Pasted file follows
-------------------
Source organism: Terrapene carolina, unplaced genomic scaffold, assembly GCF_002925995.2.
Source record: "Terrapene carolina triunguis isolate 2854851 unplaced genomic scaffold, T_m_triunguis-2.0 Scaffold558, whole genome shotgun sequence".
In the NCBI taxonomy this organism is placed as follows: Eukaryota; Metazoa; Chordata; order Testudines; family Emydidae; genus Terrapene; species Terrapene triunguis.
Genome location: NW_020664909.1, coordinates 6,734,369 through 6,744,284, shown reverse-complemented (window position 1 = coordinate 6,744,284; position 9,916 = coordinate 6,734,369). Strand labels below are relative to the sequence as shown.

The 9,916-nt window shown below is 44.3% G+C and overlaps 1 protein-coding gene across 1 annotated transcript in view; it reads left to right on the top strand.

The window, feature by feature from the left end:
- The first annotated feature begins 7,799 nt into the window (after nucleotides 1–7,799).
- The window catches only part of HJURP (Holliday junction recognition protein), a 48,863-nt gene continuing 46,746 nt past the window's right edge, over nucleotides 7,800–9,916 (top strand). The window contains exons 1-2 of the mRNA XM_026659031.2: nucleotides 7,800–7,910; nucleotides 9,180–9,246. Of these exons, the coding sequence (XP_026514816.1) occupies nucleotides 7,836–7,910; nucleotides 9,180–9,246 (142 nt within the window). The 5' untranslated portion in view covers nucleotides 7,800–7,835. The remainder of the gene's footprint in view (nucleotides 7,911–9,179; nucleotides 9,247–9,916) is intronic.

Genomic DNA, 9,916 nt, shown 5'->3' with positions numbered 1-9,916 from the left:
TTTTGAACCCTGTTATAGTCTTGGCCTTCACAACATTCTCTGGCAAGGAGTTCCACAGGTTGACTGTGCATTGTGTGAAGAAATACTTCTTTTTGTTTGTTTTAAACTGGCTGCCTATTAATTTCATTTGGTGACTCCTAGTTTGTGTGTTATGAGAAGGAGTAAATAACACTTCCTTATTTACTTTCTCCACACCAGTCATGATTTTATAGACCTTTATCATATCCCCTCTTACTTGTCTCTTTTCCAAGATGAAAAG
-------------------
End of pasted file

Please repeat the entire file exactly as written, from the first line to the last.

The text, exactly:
Source organism: Terrapene carolina, unplaced genomic scaffold, assembly GCF_002925995.2.
Source record: "Terrapene carolina triunguis isolate 2854851 unplaced genomic scaffold, T_m_triunguis-2.0 Scaffold558, whole genome shotgun sequence".
In the NCBI taxonomy this organism is placed as follows: Eukaryota; Metazoa; Chordata; order Testudines; family Emydidae; genus Terrapene; species Terrapene triunguis.
Genome location: NW_020664909.1, coordinates 6,734,369 through 6,744,284, shown reverse-complemented (window position 1 = coordinate 6,744,284; position 9,916 = coordinate 6,734,369). Strand labels below are relative to the sequence as shown.

The 9,916-nt window shown below is 44.3% G+C and overlaps 1 protein-coding gene across 1 annotated transcript in view; it reads left to right on the top strand.

The window, feature by feature from the left end:
- The first annotated feature begins 7,799 nt into the window (after nucleotides 1–7,799).
- The window catches only part of HJURP (Holliday junction recognition protein), a 48,863-nt gene continuing 46,746 nt past the window's right edge, over nucleotides 7,800–9,916 (top strand). The window contains exons 1-2 of the mRNA XM_026659031.2: nucleotides 7,800–7,910; nucleotides 9,180–9,246. Of these exons, the coding sequence (XP_026514816.1) occupies nucleotides 7,836–7,910; nucleotides 9,180–9,246 (142 nt within the window). The 5' untranslated portion in view covers nucleotides 7,800–7,835. The remainder of the gene's footprint in view (nucleotides 7,911–9,179; nucleotides 9,247–9,916) is intronic.

Genomic DNA, 9,916 nt, shown 5'->3' with positions numbered 1-9,916 from the left:
TTTTGAACCCTGTTATAGTCTTGGCCTTCACAACATTCTCTGGCAAGGAGTTCCACAGGTTGACTGTGCATTGTGTGAAGAAATACTTCTTTTTGTTTGTTTTAAACTGGCTGCCTATTAATTTCATTTGGTGACTCCTAGTTTGTGTGTTATGAGAAGGAGTAAATAACACTTCCTTATTTACTTTCTCCACACCAGTCATGATTTTATAGACCTTTATCATATCCCCTCTTACTTGTCTCTTTTCCAAGATGAAAAG